Monsieur, for his part, made no effort to disguise his affection for Philippe. At court entertainments he would openly cavort with his lover. Refusing to play by the social conventions of the day, Monsieur would often arrive to court entertainments wearing sumptuous women’s ball gowns and draped over his lover’s arm. When Monsieur married his first wife Henrietta, the sister of Charles II of England, in 1660, Philippe maintained no less a constant presence at his side. It was claimed that Monsieur informed his wife that he was not allowed to love her without the Chevallier’s prior permission. Enraged and humiliated, Henrietta began to flirt openly with members of the court, conducting a series of public affairs with paramours that inevitably included Monsieur’s brother, that notorious womaniser Louis XIV. Stung by his wife’s behaviour – though perhaps unreasonably –Monsieur retaliated by making his homosexuality still more public, in an age at which such behaviour offended even the loose social mores of the court of the Sun King. When it became clear that Philippe was openly flaunting his influence over his lover – even boasting that he could order Le Monsieur to divorce his wife – Henrietta succeeded in finally persuading the king to banish him from court in 1670.
After a period of imprisonment, Philippe was exiled to Rome. However, his banishment was not to last long. Later that same year, Henrietta died suddenly after drinking a glass of water. Convulsed in agonising pain, she cried out that she had been poisoned. Though there was no proof of this, many believed her and suspected the hand of the Chevallier. Certainly, Henrietta’s death worked in his favour. The following year, Monsieur – who had not been deeply moved by the death of his wife – dutifully took a new bride, the Princess Palatine Elisabeth Charlotte, known affectionately at court as Liselotte. Yet, as the marriage approached Monsieur longed not for Liselotte but rather for the return of Philippe. After Monsieur had implored his brother for clemency, the king finally relented and granted Le Chevallier permission to return to court.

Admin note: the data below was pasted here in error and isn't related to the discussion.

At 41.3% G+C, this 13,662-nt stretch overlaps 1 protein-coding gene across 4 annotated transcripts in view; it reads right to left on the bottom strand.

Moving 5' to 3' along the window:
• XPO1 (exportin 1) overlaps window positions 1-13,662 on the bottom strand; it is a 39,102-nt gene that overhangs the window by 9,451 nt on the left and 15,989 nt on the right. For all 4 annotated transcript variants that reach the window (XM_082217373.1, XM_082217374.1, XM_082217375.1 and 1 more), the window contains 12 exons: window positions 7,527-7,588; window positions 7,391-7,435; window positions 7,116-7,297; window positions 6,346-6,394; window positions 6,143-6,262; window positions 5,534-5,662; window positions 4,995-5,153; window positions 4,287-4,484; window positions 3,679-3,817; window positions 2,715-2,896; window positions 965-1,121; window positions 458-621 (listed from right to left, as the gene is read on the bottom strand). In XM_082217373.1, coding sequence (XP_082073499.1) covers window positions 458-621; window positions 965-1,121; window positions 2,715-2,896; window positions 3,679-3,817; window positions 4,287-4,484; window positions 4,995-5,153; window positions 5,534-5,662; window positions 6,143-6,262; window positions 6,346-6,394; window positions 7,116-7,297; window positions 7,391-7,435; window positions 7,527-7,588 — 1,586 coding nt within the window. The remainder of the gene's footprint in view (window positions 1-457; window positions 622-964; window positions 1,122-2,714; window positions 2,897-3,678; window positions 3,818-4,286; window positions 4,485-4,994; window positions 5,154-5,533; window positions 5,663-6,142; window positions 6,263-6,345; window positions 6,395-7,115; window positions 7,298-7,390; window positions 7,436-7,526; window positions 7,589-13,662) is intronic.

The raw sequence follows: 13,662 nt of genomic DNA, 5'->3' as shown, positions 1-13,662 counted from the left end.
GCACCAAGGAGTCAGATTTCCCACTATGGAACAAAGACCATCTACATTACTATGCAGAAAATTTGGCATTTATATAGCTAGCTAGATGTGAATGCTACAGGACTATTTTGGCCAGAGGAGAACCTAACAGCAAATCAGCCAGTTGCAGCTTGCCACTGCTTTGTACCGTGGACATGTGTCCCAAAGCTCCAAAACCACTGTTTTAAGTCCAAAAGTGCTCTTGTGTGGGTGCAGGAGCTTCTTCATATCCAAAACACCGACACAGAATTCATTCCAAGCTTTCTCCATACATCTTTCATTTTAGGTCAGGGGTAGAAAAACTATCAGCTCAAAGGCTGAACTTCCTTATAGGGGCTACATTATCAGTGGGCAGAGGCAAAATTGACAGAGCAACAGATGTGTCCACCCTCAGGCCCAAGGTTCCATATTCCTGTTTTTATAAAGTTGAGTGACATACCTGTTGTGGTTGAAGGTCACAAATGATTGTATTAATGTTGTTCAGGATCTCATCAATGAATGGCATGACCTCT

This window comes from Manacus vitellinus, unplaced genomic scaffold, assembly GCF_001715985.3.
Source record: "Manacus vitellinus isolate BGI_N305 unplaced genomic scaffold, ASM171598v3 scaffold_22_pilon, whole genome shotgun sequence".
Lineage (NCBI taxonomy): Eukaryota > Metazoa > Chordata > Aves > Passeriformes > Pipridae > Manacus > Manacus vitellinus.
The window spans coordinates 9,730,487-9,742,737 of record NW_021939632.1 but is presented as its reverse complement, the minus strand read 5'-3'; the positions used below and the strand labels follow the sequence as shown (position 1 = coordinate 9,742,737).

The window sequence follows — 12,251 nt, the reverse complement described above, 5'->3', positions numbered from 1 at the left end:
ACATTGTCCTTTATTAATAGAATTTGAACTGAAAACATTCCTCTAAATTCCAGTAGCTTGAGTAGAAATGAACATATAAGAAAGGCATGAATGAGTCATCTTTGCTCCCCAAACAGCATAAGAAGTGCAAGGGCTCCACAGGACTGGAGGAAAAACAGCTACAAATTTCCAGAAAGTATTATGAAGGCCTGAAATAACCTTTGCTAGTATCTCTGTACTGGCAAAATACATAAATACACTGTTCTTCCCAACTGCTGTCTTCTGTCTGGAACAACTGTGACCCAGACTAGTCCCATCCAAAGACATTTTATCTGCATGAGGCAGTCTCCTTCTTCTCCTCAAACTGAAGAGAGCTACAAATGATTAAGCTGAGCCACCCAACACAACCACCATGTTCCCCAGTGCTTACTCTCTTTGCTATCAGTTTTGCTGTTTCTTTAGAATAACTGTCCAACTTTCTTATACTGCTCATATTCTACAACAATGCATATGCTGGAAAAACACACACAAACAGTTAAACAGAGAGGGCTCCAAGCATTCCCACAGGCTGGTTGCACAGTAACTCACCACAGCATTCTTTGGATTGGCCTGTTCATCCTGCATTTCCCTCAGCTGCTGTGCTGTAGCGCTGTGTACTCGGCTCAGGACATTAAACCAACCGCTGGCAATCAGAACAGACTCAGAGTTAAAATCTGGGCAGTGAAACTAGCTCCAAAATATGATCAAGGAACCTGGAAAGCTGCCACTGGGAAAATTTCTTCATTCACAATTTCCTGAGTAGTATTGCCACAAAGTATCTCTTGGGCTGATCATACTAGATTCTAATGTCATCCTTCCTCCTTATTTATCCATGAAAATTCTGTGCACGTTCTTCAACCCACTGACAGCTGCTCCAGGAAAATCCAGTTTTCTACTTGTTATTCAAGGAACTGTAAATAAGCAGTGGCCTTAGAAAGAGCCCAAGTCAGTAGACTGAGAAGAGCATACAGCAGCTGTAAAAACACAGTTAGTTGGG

Lislelotte was likely less than amused to find that her arrival at Versailles coincided with that of Philippe. Still less would she have been amused had she known of Monsieur’s remark upon meeting his Madame, ‘mais comment pourrai-je coucher avec elle’ (but how will I be able to sleep with her)? Monsieur meant this quite literally. He would insist that his wife did not touch him when they shared the bed to the point that Liselotte would often fall out in her sleep. His thoughts turned to Philippe, Monsieur was once caught by his wife deriving manual assistance from a rosary in the fulfilment of his conjugal vows.
Much to the chagrin of Madame, Philippe remained a constant thorn in the side of a marriage that was to last some thirty years. However, Philippe did not reciprocate Monsieur’s devotion. He was banished from court once more in 1682 for having seduced the young Count of Vermandois, an illegitimate son of Louis. An incorrigible intriguer, further embarrassment to Philippe – and, by implication, to Monsieur – came when he was accused of having helped to encourage the marriage between Monsieur’s legitimate son, also Philippe, and one of Louis’s bastards, Françoise Marie, Madamoisselle de Blois.
Yet, with age Monsieur began to tire of his manipulative lover. Appreciative of his wife’s loyalty, he grew closer to Madame and, in his final years, the unconventional couple had acquired a degree of emotional proximity. Indeed, when Monsieur died in 1701, it was with his wife’s name on his lips. Appropriately, Philippe did not outlive him long. He died the following year from a stroke. A hedonist to the last, in his final words he boasted of his sexual exploits with women the night before.